• Fred Lambert - 7 years ago

      Thanks for the note. I’m trying to stick to electrek colors, but I’ll look into it.

  2. Zaphod - 7 years ago

    Its not rocket science to determine a good approximation of cars sold per month by tesla, and according to InsideEVs Chanos is essentially correct and you have misconstrued the whole thing.

    Did you actually read the contract? It rises by 2.9% annually so in short order it will be 17 and then beyond. This in addition to the fact Cali will be lowering high usage customer prices in upcoming years, the exact customers they target.

    Oh…disclosures…makes more sense.

    • Fred Lambert - 7 years ago

      A 25% difference is “essentially correct for you”. I think we simply don’t have the same standards. I don’t settle for mediocrity.

      “Its not rocket science to determine a good approximation of cars sold per month by tesla”

      It’s clearly not rock science because it’s absolutely worthless. It’s a complete guess. I’d like for you to prove me wrong. InsideEVs says it… complete guess.

      “rises by 2.9% annually so in short order it will be 17 and then beyond.”

      Chanos said 17 cents and compared them to current rate. SolarCity’s current rate is 15 cents not 17. SolarCity’s will be at 17 in 5 years, if he wants to talk about 17 he needs to compare it the rates in the same markets in 5 years, but he doesn’t know these rates because no one does.

      Can you predict utility rates in 5 years? In 2011 it was 15 cents in California and now its 18. SolarCity’s increase is below historic data in their sectors.

      “This in addition to the fact Cali will be lowering high usage customer prices in upcoming years, the exact customers they target.”

      As SolarCity’s costs are decreasing, they are going for lower and lower energy demand markets and they are know entering community solar and lower income residence, so you are plain wrong.

      And the same policies from the California Public Utilities Commission that will decrease electricity bills for some, will actually increase for most households.

      Directly from PUC Commissioner Carla Peterman:

      “Some people will see their bills go down, but many more will see them go up.”

      many more….

      How about Chanos disclosure? and yours possibly?

      • Zaphod - 7 years ago

        Standards? Settle for mediocrity? Wow, had no idea you were so defensive. Is it a complete guess or something more in the range of more than 1 and less than 11,580? Its only the fault of tesla that they are obscure with their definitions and reporting standards, this is the info we have and do the best. Lets not make more of it than it is.

        The difference between 4 and 5 is 25%. When assessing things not only percent but nominal terms is also important. It is “essentially correct” when he used the word “about”, about does not imply a strict level of precision but does imply a +/- margin of error/confidence. Any reasonable person without a position on either side of this debate would not take such umbrage when each set of numbers used is obviously not exact to start with, and when qualified with mathematical language it passes. Many people get confused when people use math language, and get overly defensive when people say “majority, most, etc..”, when they actually have specific meanings, in the examples given its simple>50%, or an even smaller percent based on whatever subset breakdown the particular issue has. It just seems you read far more into it than was meant by Chanos.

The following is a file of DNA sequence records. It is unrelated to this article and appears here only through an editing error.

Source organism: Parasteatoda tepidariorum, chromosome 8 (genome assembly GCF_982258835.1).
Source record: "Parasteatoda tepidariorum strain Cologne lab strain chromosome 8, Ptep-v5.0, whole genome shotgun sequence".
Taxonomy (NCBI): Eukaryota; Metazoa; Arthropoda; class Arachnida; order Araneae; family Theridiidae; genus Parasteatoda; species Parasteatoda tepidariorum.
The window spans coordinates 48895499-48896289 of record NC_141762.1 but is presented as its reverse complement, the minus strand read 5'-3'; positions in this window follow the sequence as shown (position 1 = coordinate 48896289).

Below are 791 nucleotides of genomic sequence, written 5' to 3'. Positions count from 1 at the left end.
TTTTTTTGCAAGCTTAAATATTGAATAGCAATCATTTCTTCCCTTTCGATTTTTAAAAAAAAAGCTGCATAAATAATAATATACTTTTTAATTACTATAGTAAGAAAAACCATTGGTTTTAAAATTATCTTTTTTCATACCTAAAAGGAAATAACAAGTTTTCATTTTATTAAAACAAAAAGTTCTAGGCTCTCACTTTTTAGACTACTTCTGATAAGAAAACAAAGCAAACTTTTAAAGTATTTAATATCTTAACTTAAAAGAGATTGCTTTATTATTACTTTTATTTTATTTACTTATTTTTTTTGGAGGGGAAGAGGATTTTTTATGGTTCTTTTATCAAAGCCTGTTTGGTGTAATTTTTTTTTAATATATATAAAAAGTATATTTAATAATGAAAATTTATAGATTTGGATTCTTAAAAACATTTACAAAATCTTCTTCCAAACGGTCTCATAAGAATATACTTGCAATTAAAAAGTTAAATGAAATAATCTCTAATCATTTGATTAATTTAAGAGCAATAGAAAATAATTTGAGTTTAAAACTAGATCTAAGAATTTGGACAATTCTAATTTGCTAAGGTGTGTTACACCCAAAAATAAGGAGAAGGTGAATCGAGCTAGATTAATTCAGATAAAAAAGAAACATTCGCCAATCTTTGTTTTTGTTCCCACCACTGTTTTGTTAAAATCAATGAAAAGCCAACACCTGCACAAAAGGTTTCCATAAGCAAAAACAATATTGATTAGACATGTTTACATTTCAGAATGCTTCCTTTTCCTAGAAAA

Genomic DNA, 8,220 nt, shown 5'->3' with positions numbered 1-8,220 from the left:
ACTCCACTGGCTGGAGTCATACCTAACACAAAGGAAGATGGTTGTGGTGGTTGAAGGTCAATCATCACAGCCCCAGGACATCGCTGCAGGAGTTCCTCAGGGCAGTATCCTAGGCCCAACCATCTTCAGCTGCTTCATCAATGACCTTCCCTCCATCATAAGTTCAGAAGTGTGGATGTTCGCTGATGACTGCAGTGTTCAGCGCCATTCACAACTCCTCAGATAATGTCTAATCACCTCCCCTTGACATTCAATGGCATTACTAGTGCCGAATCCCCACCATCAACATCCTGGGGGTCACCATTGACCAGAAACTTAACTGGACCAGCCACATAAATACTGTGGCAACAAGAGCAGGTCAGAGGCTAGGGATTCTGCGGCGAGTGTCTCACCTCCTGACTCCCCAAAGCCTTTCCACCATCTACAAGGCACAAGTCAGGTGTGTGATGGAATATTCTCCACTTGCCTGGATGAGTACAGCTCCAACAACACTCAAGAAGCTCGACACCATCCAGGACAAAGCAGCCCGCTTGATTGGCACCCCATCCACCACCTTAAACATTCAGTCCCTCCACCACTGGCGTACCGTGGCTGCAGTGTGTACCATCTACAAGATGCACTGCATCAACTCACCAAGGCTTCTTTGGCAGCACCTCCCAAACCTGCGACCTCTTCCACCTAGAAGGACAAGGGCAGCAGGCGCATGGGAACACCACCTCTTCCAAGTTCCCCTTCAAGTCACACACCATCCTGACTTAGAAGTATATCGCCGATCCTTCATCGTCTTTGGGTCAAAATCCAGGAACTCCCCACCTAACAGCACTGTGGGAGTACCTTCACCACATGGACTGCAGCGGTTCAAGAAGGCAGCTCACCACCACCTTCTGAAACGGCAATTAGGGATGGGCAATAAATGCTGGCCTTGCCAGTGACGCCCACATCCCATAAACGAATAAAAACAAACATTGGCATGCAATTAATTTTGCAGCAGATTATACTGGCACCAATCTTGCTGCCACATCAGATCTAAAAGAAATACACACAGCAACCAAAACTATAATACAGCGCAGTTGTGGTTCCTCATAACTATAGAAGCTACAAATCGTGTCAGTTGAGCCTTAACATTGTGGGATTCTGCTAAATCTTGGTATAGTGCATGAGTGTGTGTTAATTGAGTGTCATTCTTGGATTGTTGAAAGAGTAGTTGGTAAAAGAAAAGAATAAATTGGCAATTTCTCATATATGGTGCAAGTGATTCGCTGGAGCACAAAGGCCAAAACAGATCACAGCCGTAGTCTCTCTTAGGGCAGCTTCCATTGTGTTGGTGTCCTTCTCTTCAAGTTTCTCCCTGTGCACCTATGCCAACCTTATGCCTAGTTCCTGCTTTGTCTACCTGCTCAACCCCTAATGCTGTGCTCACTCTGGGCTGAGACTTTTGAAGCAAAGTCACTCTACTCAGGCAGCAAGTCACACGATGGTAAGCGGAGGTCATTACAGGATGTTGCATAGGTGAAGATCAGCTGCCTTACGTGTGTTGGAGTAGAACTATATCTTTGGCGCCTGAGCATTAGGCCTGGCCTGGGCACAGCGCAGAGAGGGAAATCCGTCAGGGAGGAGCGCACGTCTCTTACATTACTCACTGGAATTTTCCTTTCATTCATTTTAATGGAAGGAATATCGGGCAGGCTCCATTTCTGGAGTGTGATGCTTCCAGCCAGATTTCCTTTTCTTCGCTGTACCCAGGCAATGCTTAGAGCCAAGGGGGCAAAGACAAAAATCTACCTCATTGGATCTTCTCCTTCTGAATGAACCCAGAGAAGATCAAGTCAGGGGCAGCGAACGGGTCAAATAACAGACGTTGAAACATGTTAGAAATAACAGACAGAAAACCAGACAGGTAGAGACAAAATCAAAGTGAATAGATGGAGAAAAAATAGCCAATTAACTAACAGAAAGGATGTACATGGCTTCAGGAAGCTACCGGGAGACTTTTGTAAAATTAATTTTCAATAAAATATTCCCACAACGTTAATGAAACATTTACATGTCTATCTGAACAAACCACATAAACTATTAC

For Solar City, they are using shady sales tactics to act as if utility bills go up in perpetuity and they need to lock their actually increasing rate in before theyre out of luck. Outside of high cost places like HI, CA…that contract (maybe cheaper in less $/kwh places) doesnt make sense elsewhere. Not to mention it impairs your ability to sell the place, no one wants to assume your lease or hassle with the company providing it, and this is before you consider the lien they have place on your property, however they want to classify it, thats what it is.

        The people that will be paying more will only be paying a slight amount more after years of not paying much relatively and its those that are very low users overall. Everyone in the central valley, inland empire that uses large amounts due to heavy AC use will get a large decrease. You can see the $/kwh break down for the whole plan on the cpuc/pge/etc…sites. People actually do know rates into the near term future as that is part and parcel of being a public utility, there are road maps. Just like I know I dont need as large a PV system as I thought since my rates are going to drop on the 2 tier system as opposed to the current 4 tier one. My current low tier is .16 up to like.42! I know, terrible at the higher tier. One really just needs a system sized to arbitrage the tiers to their benefit. Currently PV isnt very economical outside of CA, HI, and the like.

        There are lots of unknowns going forward. What happens when the credits run out, fees increase for pv users, $/kwh drops anyways (thatd be great), etc….any business model based on tax subsidy harvesting and duping people into loans that arent quite the economic gift they are made out to be doesnt have an easy road. We will see how they pivot into this new dynamic. Interesting things in the future.

      • Zaphod - 7 years ago

        Sorry no material disclosures. I like the Model S, I love solar, but I think tsla stock is overvalued and hindered much future return, and not a fan of solar city or their tactics.


Avatar for Fred Lambert Fred Lambert

Fred is the Editor in Chief and Main Writer at Electrek.

You can send tips on Twitter (DMs open) or via email:

Through, you can check out Fred’s portfolio and get monthly green stock investment ideas.